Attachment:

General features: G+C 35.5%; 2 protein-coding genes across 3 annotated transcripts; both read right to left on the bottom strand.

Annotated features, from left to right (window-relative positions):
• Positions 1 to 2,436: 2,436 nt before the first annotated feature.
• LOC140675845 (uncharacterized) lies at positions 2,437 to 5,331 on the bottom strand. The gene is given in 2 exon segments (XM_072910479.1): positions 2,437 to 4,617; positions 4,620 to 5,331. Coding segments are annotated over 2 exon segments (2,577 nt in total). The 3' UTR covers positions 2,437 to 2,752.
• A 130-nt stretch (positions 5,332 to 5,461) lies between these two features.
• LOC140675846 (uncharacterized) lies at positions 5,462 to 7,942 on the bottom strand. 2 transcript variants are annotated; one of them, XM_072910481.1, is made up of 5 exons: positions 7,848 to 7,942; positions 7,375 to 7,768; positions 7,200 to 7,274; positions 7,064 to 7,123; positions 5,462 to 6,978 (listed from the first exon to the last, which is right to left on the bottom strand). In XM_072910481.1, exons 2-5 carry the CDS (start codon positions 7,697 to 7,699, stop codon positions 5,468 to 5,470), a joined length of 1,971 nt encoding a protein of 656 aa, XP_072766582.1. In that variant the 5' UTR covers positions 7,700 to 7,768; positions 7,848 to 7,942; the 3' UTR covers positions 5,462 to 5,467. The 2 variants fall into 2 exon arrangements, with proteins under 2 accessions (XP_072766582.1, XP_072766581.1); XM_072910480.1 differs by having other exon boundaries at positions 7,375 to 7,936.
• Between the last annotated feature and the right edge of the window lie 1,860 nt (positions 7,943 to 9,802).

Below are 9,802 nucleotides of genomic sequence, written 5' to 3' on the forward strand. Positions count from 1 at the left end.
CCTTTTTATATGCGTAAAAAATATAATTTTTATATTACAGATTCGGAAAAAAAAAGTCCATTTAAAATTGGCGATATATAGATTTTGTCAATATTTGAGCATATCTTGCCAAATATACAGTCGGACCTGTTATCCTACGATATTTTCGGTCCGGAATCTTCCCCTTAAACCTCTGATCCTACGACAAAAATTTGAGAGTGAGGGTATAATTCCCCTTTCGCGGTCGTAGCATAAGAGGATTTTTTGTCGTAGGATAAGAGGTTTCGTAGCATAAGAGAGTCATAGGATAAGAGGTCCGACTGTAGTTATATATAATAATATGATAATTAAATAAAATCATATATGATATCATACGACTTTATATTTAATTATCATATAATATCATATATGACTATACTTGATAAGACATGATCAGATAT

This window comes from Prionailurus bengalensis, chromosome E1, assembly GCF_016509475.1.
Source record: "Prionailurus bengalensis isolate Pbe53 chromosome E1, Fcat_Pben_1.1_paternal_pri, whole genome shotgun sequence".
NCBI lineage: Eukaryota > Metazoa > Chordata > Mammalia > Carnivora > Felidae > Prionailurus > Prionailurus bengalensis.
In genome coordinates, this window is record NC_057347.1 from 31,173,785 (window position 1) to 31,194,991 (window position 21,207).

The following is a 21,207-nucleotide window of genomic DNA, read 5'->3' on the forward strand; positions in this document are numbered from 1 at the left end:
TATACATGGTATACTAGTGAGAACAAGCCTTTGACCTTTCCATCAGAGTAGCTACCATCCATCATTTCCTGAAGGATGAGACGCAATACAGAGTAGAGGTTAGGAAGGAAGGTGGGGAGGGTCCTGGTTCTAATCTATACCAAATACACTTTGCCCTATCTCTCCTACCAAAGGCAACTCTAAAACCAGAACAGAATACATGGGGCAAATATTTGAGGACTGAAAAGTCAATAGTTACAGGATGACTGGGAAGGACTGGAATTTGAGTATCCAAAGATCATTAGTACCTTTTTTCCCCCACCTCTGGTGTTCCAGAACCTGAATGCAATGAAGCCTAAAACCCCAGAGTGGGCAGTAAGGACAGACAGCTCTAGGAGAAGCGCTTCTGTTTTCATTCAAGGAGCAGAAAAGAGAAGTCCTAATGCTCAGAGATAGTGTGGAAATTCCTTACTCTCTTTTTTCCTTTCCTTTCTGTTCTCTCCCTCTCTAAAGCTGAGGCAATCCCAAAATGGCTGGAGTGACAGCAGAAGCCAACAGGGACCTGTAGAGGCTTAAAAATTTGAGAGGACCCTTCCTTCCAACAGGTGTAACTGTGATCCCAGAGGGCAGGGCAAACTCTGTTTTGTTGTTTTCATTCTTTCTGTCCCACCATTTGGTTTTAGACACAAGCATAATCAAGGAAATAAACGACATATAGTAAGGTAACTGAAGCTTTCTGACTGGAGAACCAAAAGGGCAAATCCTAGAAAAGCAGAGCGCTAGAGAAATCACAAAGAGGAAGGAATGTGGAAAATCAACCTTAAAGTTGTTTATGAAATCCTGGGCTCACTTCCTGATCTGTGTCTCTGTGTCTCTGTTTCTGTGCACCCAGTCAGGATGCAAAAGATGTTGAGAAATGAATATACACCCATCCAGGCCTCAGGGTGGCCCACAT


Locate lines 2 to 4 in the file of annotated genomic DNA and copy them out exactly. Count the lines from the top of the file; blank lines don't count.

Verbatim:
Annotated features, from left to right (window-relative positions):
• Positions 1 to 2,436: 2,436 nt before the first annotated feature.
• LOC140675845 (uncharacterized) lies at positions 2,437 to 5,331 on the bottom strand. The gene is given in 2 exon segments (XM_072910479.1): positions 2,437 to 4,617; positions 4,620 to 5,331. Coding segments are annotated over 2 exon segments (2,577 nt in total). The 3' UTR covers positions 2,437 to 2,752.